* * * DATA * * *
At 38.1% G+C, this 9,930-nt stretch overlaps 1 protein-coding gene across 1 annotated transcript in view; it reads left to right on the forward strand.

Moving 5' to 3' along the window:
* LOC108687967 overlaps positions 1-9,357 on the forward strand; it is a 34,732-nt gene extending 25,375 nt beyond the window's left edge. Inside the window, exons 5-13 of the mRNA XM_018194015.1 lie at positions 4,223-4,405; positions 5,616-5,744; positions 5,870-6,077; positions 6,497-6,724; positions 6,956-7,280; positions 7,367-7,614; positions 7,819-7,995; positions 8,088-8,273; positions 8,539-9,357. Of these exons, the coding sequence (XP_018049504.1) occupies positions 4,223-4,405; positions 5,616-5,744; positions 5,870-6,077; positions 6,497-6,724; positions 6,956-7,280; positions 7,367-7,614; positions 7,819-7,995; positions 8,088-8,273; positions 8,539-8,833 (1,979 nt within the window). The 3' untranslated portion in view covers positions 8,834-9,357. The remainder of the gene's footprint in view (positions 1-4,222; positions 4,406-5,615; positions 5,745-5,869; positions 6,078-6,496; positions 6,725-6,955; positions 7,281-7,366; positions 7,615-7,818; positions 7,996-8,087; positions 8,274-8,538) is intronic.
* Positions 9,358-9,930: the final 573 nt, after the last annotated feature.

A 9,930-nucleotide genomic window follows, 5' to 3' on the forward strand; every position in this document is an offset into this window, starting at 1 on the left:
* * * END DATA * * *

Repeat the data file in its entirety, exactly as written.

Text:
At 38.1% G+C, this 9,930-nt stretch overlaps 1 protein-coding gene across 1 annotated transcript in view; it reads left to right on the forward strand.

Moving 5' to 3' along the window:
* LOC108687967 overlaps positions 1-9,357 on the forward strand; it is a 34,732-nt gene extending 25,375 nt beyond the window's left edge. Inside the window, exons 5-13 of the mRNA XM_018194015.1 lie at positions 4,223-4,405; positions 5,616-5,744; positions 5,870-6,077; positions 6,497-6,724; positions 6,956-7,280; positions 7,367-7,614; positions 7,819-7,995; positions 8,088-8,273; positions 8,539-9,357. Of these exons, the coding sequence (XP_018049504.1) occupies positions 4,223-4,405; positions 5,616-5,744; positions 5,870-6,077; positions 6,497-6,724; positions 6,956-7,280; positions 7,367-7,614; positions 7,819-7,995; positions 8,088-8,273; positions 8,539-8,833 (1,979 nt within the window). The 3' untranslated portion in view covers positions 8,834-9,357. The remainder of the gene's footprint in view (positions 1-4,222; positions 4,406-5,615; positions 5,745-5,869; positions 6,078-6,496; positions 6,725-6,955; positions 7,281-7,366; positions 7,615-7,818; positions 7,996-8,087; positions 8,274-8,538) is intronic.
* Positions 9,358-9,930: the final 573 nt, after the last annotated feature.

A 9,930-nucleotide genomic window follows, 5' to 3' on the forward strand; every position in this document is an offset into this window, starting at 1 on the left: